It is probably well perceived by now that nanomaterials possess sub-microscopic size that gives added material-advantage. But, what are these advantages and why are these manifested at this scale? Here, the two most profound nano-scale effects are discussed in brief. As a material is sized down, the effective surface area of the material expands, providing more room to perform novel physics, chemistry, and biology. Consider a simple example: a loaf of bread has a total of six sides; if the loaf is sliced in half, the total volume of the bread remains the same, however, number of sides increases by two (along the length of the cut). If the loaf is sliced in four equal squares, eight new surfaces will emerge from the same volume of material. This is how, sizing down a material continues to increase exposed surfaces and allows scientists to incorporate more functional entities on the newly exposed planes. The second manifestation is known as "quantum effects". Gold nanomaterials demonstrate such unique effects at this scale: gold is commonly identified with shiny yellow colour at macroscopic level; however, at the nano-scale the colour of gold changes to red or purple, due to quantum confinement. The optical properties, for example, colour of a material originates from electronic vibration of molecules or collective phonons or lattice modes. The vibrational frequency of the electrons is identified with either a visible colour or remains undetected as invisible infrared or ultraviolet radiation. At macro-scale, electron movement on or through the gold lattices encounters more freedom yielding the yellow coloured appearance of the material; which is compromised at the nano-scale due to quantum confinement issues. The change in electron vibration is reflected via change in colour of the gold nanoparticles that are effectively utilised in medical imaging. Similarly, quantum effects alterreactive, electromagnetic, and biological properties of a material and can be effectively utilised for various applications.
Unique material attributes mentioned earlier are utilised in many applications that include: electronics, energy applications, sensors, drug delivery, therapeutics, etc. Can Bangladesh take advantage of this novel technology? The immediate reaction will likely be a loud and resounding "NO". General public perception in our country for advanced technologies is that these are too high-tech for a developing country like Bangladesh.
We cannot afford to spend time and resources on such endeavours when basic needs for many are not met. In presenting this argument we forget that our economy has traditionally relied on agriculture and recently on garment sector to drive the economic engine. We merely have any competitive advantage in industrial sector other than cheap labour. Other countries such as India, Sri Lanka, Vietnam and the Philippines are already trumping us on this argument. Many of the aforementioned countries realise that cheap labour advantage is going to be short-lived and have already begun a concerted and focused effort in nano-technological development. Why and how is that possible? It may appear that nanotechnology will require expensive equipment and ultra-clean facilities to pursue research and development. It is mostly true for nano-electronic sector and probably that is why none of these countries have chosen nano-electronics as their focus area. Many nanomaterials can easily be synthesised via wet-chemical processes which are simple to perform and can be pursued anywhere. Using such techniques and following the path showed by countries like India or the Philippines, we can pursue nano-scale research and development with a focused effort: may be on agricultural, pharmaceuticals, garment industry, or cement products. The research focus can utilise wet-chemistry, where the identification and characterisation of nanomaterials can be done using already existing imaging facilities at the Dhaka centre of our Atomic Energy Commission. The industrial wing on the other hand can pursue collaboration, where international patents can be used to manufacture products related to the focus industries. One of the first efforts, however, should be establishing academic training programmes that will develop a trained professional class, serving as a competitive advantage to attract international business.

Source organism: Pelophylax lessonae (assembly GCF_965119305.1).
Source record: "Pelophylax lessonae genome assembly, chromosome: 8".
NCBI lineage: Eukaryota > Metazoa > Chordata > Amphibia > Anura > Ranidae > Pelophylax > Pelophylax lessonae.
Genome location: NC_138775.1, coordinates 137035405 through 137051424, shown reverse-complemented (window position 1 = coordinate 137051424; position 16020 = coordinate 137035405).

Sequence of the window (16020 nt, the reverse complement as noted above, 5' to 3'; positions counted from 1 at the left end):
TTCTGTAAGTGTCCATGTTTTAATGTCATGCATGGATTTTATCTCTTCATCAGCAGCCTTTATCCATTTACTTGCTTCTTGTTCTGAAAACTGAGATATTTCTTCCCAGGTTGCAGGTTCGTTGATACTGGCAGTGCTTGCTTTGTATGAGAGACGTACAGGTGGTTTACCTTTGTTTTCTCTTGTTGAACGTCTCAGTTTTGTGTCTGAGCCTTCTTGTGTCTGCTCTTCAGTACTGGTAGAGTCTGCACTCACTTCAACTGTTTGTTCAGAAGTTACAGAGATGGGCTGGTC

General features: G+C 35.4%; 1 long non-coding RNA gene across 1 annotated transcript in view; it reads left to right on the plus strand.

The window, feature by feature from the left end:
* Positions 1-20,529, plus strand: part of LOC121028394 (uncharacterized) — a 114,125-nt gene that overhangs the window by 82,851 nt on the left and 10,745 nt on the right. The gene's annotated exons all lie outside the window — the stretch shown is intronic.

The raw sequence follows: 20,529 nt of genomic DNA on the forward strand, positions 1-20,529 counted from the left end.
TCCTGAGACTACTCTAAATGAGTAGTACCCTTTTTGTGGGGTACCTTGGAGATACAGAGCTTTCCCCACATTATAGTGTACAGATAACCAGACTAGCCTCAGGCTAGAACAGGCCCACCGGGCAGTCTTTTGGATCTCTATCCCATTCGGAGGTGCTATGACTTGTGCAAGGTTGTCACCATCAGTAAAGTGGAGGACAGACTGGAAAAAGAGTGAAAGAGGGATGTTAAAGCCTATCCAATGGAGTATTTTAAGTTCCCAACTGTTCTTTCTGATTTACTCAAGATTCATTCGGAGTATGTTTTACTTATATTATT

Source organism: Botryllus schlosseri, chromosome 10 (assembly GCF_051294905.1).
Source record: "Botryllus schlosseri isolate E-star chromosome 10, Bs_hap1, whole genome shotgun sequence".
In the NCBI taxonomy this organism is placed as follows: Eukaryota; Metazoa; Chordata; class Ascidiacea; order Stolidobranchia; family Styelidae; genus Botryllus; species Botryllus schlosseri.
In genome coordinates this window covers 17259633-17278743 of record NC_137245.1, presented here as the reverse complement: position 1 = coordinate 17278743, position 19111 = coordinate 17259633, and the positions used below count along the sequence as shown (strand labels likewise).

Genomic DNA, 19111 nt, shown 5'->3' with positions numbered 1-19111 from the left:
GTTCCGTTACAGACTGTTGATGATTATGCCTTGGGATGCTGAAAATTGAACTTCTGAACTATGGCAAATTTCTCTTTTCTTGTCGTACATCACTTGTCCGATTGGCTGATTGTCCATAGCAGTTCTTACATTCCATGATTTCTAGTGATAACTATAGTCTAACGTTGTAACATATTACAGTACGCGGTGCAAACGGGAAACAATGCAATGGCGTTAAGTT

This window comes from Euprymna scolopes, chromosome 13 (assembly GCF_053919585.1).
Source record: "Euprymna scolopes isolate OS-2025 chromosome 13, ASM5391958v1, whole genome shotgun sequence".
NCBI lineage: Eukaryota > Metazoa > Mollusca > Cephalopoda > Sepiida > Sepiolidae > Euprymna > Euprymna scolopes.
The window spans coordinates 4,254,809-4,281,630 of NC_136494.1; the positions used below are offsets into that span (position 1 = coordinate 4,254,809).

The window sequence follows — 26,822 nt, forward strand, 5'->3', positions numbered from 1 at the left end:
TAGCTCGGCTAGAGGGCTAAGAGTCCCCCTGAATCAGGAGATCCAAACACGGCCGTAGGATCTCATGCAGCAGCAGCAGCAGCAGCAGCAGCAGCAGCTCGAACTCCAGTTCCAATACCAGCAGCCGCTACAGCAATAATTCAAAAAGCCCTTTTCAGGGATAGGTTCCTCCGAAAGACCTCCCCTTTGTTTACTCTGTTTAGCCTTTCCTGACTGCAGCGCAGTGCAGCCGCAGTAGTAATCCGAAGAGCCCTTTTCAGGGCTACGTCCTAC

This article has hopefully introduced fundamentals of nanotechnology and demonstrated its advantages. It is imperative that Bangladesh should begin to transform itself from a mere consumer to a product/device manufacturer; nanotechnology can provide this kick-start. The efforts should be focused and well planned and should utilise the existing infrastructure and strength that Bangladesh possesses. I believe that Bangladesh can curve a strong scientific mark in the international arena using nanotechnology and its brilliant younger generation as essential vehicles.
The author is an assistant professor at the University of South Carolina (USC), USA. He currently supervises multiple research projects on nanoscience and nanotechnology at USC.